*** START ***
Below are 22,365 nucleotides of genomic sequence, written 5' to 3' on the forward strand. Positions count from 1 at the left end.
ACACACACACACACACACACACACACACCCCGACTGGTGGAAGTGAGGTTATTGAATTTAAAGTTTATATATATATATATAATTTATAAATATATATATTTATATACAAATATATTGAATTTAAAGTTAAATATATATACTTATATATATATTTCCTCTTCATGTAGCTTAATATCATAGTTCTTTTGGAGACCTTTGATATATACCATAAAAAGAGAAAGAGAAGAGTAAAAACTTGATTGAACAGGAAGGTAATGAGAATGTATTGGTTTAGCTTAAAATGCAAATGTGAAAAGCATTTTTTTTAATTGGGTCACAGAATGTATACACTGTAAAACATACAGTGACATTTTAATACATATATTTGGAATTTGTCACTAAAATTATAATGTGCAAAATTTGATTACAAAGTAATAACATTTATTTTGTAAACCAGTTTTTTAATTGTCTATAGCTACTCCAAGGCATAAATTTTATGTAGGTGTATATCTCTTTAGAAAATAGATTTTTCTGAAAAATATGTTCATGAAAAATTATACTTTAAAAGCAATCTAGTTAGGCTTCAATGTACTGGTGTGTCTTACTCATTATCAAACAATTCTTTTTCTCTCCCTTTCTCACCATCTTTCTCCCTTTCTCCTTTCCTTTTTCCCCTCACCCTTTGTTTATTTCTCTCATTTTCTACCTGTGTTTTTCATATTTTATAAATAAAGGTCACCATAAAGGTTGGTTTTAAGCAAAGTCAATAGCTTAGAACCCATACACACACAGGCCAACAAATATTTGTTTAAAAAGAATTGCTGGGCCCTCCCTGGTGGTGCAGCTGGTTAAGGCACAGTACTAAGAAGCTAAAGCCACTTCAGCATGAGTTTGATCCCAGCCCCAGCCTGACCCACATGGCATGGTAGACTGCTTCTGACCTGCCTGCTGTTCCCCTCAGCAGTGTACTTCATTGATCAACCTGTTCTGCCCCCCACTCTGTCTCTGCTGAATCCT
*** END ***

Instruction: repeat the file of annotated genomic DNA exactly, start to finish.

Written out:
Below are 22,365 nucleotides of genomic sequence, written 5' to 3' on the forward strand. Positions count from 1 at the left end.
ACACACACACACACACACACACACACACCCCGACTGGTGGAAGTGAGGTTATTGAATTTAAAGTTTATATATATATATATAATTTATAAATATATATATTTATATACAAATATATTGAATTTAAAGTTAAATATATATACTTATATATATATTTCCTCTTCATGTAGCTTAATATCATAGTTCTTTTGGAGACCTTTGATATATACCATAAAAAGAGAAAGAGAAGAGTAAAAACTTGATTGAACAGGAAGGTAATGAGAATGTATTGGTTTAGCTTAAAATGCAAATGTGAAAAGCATTTTTTTTAATTGGGTCACAGAATGTATACACTGTAAAACATACAGTGACATTTTAATACATATATTTGGAATTTGTCACTAAAATTATAATGTGCAAAATTTGATTACAAAGTAATAACATTTATTTTGTAAACCAGTTTTTTAATTGTCTATAGCTACTCCAAGGCATAAATTTTATGTAGGTGTATATCTCTTTAGAAAATAGATTTTTCTGAAAAATATGTTCATGAAAAATTATACTTTAAAAGCAATCTAGTTAGGCTTCAATGTACTGGTGTGTCTTACTCATTATCAAACAATTCTTTTTCTCTCCCTTTCTCACCATCTTTCTCCCTTTCTCCTTTCCTTTTTCCCCTCACCCTTTGTTTATTTCTCTCATTTTCTACCTGTGTTTTTCATATTTTATAAATAAAGGTCACCATAAAGGTTGGTTTTAAGCAAAGTCAATAGCTTAGAACCCATACACACACAGGCCAACAAATATTTGTTTAAAAAGAATTGCTGGGCCCTCCCTGGTGGTGCAGCTGGTTAAGGCACAGTACTAAGAAGCTAAAGCCACTTCAGCATGAGTTTGATCCCAGCCCCAGCCTGACCCACATGGCATGGTAGACTGCTTCTGACCTGCCTGCTGTTCCCCTCAGCAGTGTACTTCATTGATCAACCTGTTCTGCCCCCCACTCTGTCTCTGCTGAATCCT